Man Of Steel
– for intense sequences of sci-fi violence, action and destruction, and for some language.
Director: Zack Snyder
Starring: Henry Cavill, Amy Adams, Russell Crowe, Michael Shannon, Kevin Costner, Diane Lane
Running Time: 2 hours, 28 minutes
Theatrical Release Date: June 14, 2013
A young boy learns that he has extraordinary powers and is not of this Earth. As a young man, he journeys to discover where he came from and what he was sent here to do. But the hero in him must emerge if he is to save the world from annihilation and become the symbol of hope for all mankind.
With the runaway success of many superhero franchises, it has seemed only natural that one of the biggest superheroes of all time, Superman, would get a new big screen treatment. He’s resided in animated and live action form many, many times over on TV and even more times over in comic book form, but Superman has only appeared in a handful of feature films. From the Christopher Reeve-starrers in the late 70s and 80s (not counting the vintage serials that preceded him), to the 2006 quasi-sequel Superman Returns, starring newcomer Brandon Routh, there was a very specific tone that had been set for the iconic alien hero. After the Batman Dark Knight trilogy wrapped, director Christopher Nolan helped craft a story with screenwriter David S. Goyer, with director Zack Snyder behind the camera, to reboot Superman from scratch. Casting Henry Cavill in the lead (the once-bratty kid from The Count of Monte Cristo!) with Amy Adams as his Lois Lane and Russell Crowe as his Kryptonian father, Man Of Steel is a truly modern retelling of the superhero’s beginnings and one that fans of all ages are likely to enjoy.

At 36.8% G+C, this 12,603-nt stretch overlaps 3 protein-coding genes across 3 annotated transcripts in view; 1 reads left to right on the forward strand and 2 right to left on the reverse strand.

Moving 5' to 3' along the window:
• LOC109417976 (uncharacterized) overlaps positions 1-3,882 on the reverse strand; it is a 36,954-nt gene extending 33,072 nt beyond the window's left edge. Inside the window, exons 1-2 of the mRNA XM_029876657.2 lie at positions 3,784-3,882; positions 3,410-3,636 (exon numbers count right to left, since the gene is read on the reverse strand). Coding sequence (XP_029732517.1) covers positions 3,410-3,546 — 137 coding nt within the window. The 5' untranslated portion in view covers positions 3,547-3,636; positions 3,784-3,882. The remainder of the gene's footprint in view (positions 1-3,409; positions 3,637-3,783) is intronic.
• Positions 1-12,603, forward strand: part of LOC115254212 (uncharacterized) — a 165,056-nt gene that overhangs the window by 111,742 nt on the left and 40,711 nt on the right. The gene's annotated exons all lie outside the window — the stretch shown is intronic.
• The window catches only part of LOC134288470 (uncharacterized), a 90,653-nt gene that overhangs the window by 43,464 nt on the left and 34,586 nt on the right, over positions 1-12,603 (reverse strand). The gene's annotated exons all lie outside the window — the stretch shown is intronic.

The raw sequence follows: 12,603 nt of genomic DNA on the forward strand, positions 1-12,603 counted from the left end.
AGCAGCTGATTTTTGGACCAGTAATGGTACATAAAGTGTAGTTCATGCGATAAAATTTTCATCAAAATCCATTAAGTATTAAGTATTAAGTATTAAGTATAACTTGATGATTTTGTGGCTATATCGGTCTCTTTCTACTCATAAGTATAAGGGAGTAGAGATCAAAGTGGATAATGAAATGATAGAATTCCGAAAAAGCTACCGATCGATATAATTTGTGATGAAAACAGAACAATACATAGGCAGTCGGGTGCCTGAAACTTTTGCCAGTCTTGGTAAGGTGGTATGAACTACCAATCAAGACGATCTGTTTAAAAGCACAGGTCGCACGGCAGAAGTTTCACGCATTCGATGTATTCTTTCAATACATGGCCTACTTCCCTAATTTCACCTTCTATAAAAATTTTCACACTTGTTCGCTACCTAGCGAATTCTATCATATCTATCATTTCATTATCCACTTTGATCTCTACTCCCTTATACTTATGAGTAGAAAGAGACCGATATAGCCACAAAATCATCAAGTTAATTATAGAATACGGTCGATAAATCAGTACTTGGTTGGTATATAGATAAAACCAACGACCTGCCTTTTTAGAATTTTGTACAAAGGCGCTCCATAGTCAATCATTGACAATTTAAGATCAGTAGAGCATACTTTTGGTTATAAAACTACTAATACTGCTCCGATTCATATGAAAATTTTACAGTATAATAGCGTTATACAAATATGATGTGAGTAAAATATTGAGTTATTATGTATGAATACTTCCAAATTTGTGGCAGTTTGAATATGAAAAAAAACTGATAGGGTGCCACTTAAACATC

It should be known, however, that Man Of Steel is a bit of a chameleon. Snyder does everything big; his previous ventures like Sucker Punch, Watchmen, and 300, are all very violent, very stylized films. Having only seen Sucker Punch from that list (and only because Warner had sent us the film for review), I became very, very worried about Superman being in the hands of a filmmaker like Snyder. Still, while Snyder does get distracted by artsy shots, shaky cam usage and dramatic editing (like the slamming of a coffee pot into a coffee maker followed by the close-up of a slamming door — all very zoomed-in, brief, and seemingly random in their execution for… what? Style?), Snyder has his fingers on the pulse of good acting and emotional film6making. Furthermore, Snyder has a thirst for action and destruction the likes of which Michael Bay has only begun to scratch the surface of. The dizzying destruction in the trilogy of Transformers films from Bay was multiplied collectively across that trilogy in this movie’s second half alone. With General Zod & Co. making Earth into a virtual playground, it was truly a battle of titans as Superman had it out with these aliens. By the time yet another building is demolished as their bodies rocket through the structure and another skyscraper collapses, you’ll find the destruction overwhelming if not exhausting. But, surprisingly enough, Snyder knows how to use this absolute excess to his advantage. Hans Zimmer’s pounding and emotional score is utilized in a similar way as in the Batman series, and while Zimmer downplays the heroic cues that John Williams made famous with the original films (which IS missed, by the way), he does his best to keep the tone of the film grounded and gripping. General Zod is more of a military force here–trading the elegant speech of Terence Stamp’s take on the character for an almost southern drawl and brute force personality. Zod is more like a weapon personified, while Crowe’s Jor-El contrasts with a more sophisticated, upper crust Kryptonian personality. Zod is crass and unrefined, bent on destruction and self-preservation, while Jor and his son Kal have their hearts and minds in the right places. Kal-El spends the film in a sense of self-discovery that is, at times, heart-wrenching. The film opens with Kal’s birth and the fall of Krypton and then cuts to him in his thirties as he lives as a drifter of sorts. We then get little flashbacks throughout the movie that touch on Kal’s childhood as a son to the Kents–from his discovery of his alien powers in school to his struggle with knowing how and when to use his gifts. Jonathan Kent serves as the guide for Clark’s life and it all comes to a head in one painfully emotional sequence. It’s this emotion that fuels the character and therefore the story, giving it the meat and potatoes it needs to be powerful on multiple levels. The piles of destruction, which claims many, many innocent lives in the process, force Clark to become the man he needs to become.